Now, I realize that I likely have readers who aren’t Christian. I think these passages in general discuss the idea of looking forward, of being a better human being, and that is what I want to convey. This is an expression of general human sentiments, and expressed in resolutions.
Now, to the social aspects, and the dark side of New Year’s Day. A major reason January 1 is the international New Year is due to the dominance of European and European-descended societies since 1492. This legacy includes vices such as imperialism and colonialism, which has resulted in a majority of core nations’ being Western and to such societies being advantaged over others (though there is change with the rise of Asian nations). While many of us in the West would like to go forward and forget this, we must reckon with this. We may want to deal with history as a multihyphenated line “where the past ended at some definite point and the present started from scratch, and there is nothing but rupture in between” (Şafak, p. 165). A perhaps more accurate view of history would be that of a cycle with “the past incarnated in the present and [where] the present birthed the future” (ibid). In these quotes, Şafak was comparing Turkish and Armenian views respectively in reference to the Armenian Genocide.
However, this is applicable to Western society; one example of this applicability is in American race relations. Many white Americans have a multihyphenated line view of history, in which one line ended in 1865 with the abolition of slavery and another in the 1960’s with the abolition of segregation, and even the assumption that racism is dead in USA. With this mindset, many whites think that black people need to just get over slavery, as it ended 150 years ago.
However, a cycle view is more common among African-Americans. From their viewpoint, though slavery was abolished in 1865, the effects continue to this day, and black people continue to face disadvantages in society. In short, we are haunted by the ghost of slavery. The challege issued is what future are we going to birth, and to fight for a future of greater equality for everyone.
This concept is reflected in the Bible, when it records the praise of the living creatures, “Holy Holy Holy is the Lord God, the All-Powerful, Who was and who is, and who is still to come” (Rev. 4:8). I heard from a rabbi (I don’t remember which one) that God’s Holiest Name (that Jews don’t even pronounce) is a combination of the past, present, and future tenses of the Hebrew word for the verb “to be”. This shows, he explained, God’s involvement in our past, present, and future. This reflects how history affects us, and the need for awareness of how our present actions affect the future.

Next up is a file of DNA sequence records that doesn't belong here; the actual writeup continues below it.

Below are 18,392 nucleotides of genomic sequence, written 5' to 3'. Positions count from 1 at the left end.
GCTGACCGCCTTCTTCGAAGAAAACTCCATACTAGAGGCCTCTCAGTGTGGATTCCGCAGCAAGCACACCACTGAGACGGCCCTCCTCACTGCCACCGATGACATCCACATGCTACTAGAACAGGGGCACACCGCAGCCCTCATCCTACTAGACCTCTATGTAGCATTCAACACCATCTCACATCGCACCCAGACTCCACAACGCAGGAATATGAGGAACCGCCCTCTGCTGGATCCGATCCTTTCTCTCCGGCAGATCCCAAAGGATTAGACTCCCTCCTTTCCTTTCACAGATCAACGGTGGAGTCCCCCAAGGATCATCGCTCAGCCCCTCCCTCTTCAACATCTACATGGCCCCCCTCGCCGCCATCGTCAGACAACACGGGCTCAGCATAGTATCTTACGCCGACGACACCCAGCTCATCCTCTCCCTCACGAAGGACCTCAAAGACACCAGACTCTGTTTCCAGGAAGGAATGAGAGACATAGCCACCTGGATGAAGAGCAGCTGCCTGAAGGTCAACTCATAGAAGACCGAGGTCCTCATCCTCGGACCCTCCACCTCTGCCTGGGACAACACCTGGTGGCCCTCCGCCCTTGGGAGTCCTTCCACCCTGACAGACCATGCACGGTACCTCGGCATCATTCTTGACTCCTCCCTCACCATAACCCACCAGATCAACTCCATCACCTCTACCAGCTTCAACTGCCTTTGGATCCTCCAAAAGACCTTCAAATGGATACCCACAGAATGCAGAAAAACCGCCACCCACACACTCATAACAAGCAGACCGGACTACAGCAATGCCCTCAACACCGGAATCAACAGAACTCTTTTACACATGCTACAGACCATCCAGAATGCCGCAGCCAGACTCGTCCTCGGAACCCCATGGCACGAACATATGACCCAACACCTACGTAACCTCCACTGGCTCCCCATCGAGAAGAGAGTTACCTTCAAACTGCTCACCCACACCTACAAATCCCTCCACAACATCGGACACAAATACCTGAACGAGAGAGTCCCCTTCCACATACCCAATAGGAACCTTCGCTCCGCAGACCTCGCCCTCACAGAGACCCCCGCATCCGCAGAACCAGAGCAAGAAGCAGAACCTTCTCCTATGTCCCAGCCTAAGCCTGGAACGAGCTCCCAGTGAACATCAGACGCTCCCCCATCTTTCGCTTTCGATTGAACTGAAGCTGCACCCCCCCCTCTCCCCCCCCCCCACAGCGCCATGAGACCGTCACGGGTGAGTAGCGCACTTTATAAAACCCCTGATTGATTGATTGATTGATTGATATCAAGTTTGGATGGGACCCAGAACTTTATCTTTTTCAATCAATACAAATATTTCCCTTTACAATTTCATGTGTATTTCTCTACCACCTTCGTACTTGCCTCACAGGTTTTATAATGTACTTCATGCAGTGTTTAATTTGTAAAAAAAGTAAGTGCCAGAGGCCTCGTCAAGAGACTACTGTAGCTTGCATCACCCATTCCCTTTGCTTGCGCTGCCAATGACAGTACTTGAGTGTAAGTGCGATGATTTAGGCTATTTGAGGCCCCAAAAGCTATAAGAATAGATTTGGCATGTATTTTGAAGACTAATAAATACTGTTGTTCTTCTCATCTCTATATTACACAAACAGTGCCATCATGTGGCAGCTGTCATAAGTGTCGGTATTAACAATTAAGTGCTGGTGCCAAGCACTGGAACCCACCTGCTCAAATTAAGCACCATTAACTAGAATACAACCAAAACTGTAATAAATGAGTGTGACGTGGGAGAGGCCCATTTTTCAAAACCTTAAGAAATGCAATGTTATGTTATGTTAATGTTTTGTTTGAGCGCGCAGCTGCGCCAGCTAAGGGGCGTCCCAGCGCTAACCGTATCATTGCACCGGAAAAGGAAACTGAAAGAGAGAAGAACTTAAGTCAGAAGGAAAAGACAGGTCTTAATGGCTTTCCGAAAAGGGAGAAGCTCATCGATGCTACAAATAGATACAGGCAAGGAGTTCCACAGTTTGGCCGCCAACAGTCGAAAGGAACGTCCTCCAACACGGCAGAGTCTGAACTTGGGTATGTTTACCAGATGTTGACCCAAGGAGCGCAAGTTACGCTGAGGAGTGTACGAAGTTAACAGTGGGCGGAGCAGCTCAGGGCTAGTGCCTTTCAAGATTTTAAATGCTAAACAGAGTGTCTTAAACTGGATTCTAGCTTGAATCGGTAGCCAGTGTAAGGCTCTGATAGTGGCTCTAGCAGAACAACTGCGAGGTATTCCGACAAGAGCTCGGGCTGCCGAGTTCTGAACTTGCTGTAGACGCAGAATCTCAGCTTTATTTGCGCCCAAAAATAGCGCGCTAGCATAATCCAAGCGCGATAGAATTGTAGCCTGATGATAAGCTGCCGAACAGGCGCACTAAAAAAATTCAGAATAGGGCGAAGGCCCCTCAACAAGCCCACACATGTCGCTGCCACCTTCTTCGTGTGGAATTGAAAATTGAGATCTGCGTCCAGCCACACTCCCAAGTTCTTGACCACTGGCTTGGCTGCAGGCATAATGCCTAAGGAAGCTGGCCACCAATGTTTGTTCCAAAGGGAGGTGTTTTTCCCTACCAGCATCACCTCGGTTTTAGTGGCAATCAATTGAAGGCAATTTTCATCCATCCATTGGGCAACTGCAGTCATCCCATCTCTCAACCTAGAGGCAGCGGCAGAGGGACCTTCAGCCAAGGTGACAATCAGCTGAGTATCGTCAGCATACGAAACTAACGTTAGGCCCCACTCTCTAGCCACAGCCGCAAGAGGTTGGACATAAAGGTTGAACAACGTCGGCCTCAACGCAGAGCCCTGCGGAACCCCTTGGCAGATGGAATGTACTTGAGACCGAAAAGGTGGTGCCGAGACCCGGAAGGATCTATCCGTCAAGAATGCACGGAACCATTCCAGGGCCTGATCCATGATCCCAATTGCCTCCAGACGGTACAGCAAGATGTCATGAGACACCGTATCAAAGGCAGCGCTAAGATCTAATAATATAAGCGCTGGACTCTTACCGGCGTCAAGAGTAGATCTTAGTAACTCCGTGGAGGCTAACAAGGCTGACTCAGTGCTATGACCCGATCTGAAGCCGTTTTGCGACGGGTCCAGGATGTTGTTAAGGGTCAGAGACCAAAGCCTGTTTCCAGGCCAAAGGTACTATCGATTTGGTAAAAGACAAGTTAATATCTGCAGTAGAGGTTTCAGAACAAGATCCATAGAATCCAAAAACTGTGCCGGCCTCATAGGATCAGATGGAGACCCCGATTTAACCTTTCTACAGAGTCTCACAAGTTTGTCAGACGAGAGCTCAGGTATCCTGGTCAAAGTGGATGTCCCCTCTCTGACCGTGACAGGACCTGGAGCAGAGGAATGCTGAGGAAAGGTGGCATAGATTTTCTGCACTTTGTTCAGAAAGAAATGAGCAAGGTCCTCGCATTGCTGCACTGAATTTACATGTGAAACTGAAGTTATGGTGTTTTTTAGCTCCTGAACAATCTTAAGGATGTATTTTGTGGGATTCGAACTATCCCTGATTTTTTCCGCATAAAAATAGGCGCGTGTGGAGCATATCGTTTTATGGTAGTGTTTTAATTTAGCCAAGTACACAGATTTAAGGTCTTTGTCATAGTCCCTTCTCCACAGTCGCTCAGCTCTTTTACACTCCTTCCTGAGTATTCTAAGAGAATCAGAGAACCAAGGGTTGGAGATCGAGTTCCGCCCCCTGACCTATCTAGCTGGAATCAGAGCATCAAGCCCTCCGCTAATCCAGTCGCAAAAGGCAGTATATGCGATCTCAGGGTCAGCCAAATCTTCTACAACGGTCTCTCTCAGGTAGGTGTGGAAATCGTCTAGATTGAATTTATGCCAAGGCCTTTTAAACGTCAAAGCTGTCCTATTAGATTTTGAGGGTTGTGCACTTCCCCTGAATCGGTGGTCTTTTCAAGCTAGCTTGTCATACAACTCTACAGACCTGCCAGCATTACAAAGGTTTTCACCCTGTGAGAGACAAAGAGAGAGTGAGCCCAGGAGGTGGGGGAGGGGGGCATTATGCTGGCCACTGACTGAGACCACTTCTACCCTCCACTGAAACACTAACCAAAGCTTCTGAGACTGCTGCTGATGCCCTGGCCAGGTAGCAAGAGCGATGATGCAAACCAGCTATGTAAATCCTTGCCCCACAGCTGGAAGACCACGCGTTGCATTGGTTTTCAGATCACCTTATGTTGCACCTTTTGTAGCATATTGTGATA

This all also applies to our personal lives. While we often want to forget our pasts, what we have been through affects our present lives. Sometimes we have trauma from our pasts. This helps us to be aware of where we are now, and help us to make decisions that will birth a good future. So, as we go into the next year, to go forward in hope, we may have to confront our past, not only the previous year but sometimes things from years back. (That may mean therapy or counseling.) In my case, I wonder how my experiences can be used to help others (which is one reason I started this blog), and ask about my hopes and wishes, and how I can benefit others. Where am i going?
That is the question for us all? Where are we going this year? What kind of life do we want? What can we do? I think the best thing is to take it one day at a time, as Jesus prayed, “Give us this day our daily bread” (Mt. 6:11, KJV). Each day take little steps, as little things add up.
To sum up, rituals are started as people ascribe meaning to symbols and objects through their interactions with each other. These symbols, such as dates, serve to communicate values, remember significant events, attend to important states of mind, and allow for expressions of emotions. In particular, New Year’s Day serves to provide a chance for people to pause, take stock of their lives, think of where they are going, and start anew, which is an idea expressed in religion as well. However, in our desire to leave the old behind and to start anew, we need to remember that the past continues to have an impact today, and the present influences the future.
Towards the end of the movie Rudolf’s Shiny New Year, as Father Time puts a crown on the head of the baby New Year, he proclaims the year 19-Wonderful. So, my wish is that for you, dear readers, the next year may be the year 20-Wonderful! May you all have a happy, healthy, and prosperous New Year!
Happy New year, everyone!
*Note: all seasons refer to the seasons on the Northern hemisphere.
All scripture quotatiins, unless otherwise noted are from the New English Translation (NET).
Scriptures marked KJV are from the King James Version.
Şafak, Elif. 2007. The Bastard of Istanbul. Penguin Books.